Austrian troops will carry out exercises preparing the nation’s border defence against a migration influx later this month after Balkans police warned 80,000 third-world migrants are heading towards Western Europe.With up to 1,000 police officers, soldiers, and riot police set to take part in June, the drill will be Austria’s largest ever border patrol exercise, according to Kronen Zeitung, Austria’s best-selling newspaper.
The announcement came following a security conference in Slovenia at which police chiefs from countries along the Balkans migration routes warned they had seen a significant upsurge in the number of border crossings.
Speaking after the conference, Federal Criminal Police Office (BK) director Franz Lang said that the situation in the Balkans is “critical”, with 80,000 asylum seekers currently making their way through the region towards Western Europe.
“Everyone [at the conference] concluded there was cause for concern,” he said, telling the Austria Press Agency that countries including Albania reported the number of migrant arrivals having more than doubled since this time last year.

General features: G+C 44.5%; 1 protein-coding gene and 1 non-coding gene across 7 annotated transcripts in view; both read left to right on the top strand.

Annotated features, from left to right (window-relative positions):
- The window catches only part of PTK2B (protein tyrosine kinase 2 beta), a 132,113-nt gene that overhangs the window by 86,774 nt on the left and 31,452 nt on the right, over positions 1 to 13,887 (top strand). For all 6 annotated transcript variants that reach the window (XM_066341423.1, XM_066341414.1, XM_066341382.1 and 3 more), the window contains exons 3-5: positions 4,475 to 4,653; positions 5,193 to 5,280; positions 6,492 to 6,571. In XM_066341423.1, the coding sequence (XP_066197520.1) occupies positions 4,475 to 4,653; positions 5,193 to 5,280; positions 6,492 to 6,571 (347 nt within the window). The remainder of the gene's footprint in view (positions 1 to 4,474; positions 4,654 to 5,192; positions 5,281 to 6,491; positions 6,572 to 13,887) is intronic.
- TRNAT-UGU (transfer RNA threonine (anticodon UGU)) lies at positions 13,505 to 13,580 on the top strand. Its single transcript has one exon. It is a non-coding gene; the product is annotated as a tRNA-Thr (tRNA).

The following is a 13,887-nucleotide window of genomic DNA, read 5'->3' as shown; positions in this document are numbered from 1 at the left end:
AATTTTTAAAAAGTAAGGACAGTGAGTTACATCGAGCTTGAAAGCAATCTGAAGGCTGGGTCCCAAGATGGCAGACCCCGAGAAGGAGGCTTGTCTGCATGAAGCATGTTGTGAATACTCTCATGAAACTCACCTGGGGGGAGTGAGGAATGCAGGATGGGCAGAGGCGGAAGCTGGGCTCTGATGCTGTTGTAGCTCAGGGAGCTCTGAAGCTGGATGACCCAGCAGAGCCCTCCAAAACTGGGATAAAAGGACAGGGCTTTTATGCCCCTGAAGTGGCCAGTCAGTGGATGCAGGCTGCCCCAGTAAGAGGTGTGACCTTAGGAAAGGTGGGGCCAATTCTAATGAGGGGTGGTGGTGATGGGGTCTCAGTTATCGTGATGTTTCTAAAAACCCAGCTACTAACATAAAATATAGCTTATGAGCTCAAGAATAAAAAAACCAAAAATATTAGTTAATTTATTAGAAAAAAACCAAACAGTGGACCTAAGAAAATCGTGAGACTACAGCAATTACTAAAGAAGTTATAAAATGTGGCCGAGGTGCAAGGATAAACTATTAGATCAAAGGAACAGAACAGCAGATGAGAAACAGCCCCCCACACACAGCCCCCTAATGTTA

“It is mostly young males travelling alone that police see on this ‘mosque route’, many of whom could be considered to be potential jihadists,” Lang added.
Interior Minister Herbert Kickl said the border drill will show the country is “serious” about stopping illegal immigration, stating: “We must be prepared for the possibility of sudden, huge migration flows,” in the event that fledgeling border forces in neighbouring Balkans nations lose control of the situation.
Units from the new border force, which has been named ‘Puma’, “will be positioned in such a way that ensures any applications for asylum will be a case for the Slovenians”, according to the Freedom Party (FPÖ) minister.
“There will be no waving people through and registering them,” he added, contrasting the “genuine defensive stance” on illegal immigration taken by the right wing government compared to that of its Social Democratic Party-led (SPÖ) predecessor.
On Friday, Austria’s conservative-populist governing coalition announced that it is to close seven extremist-linked mosques and expel dozens of foreign-funded imams as part of a plan to tackle radical Islam in the country.
Commenting on the measure, conservative People’s Party (ÖVP) chief and Austrian Chancellor Sebastian Kurz said that parallel societies “have no place in our country”, while FPÖ leader Heinz Christian Strache said the government would no longer “tolerate hate speech under the guise of a religion”.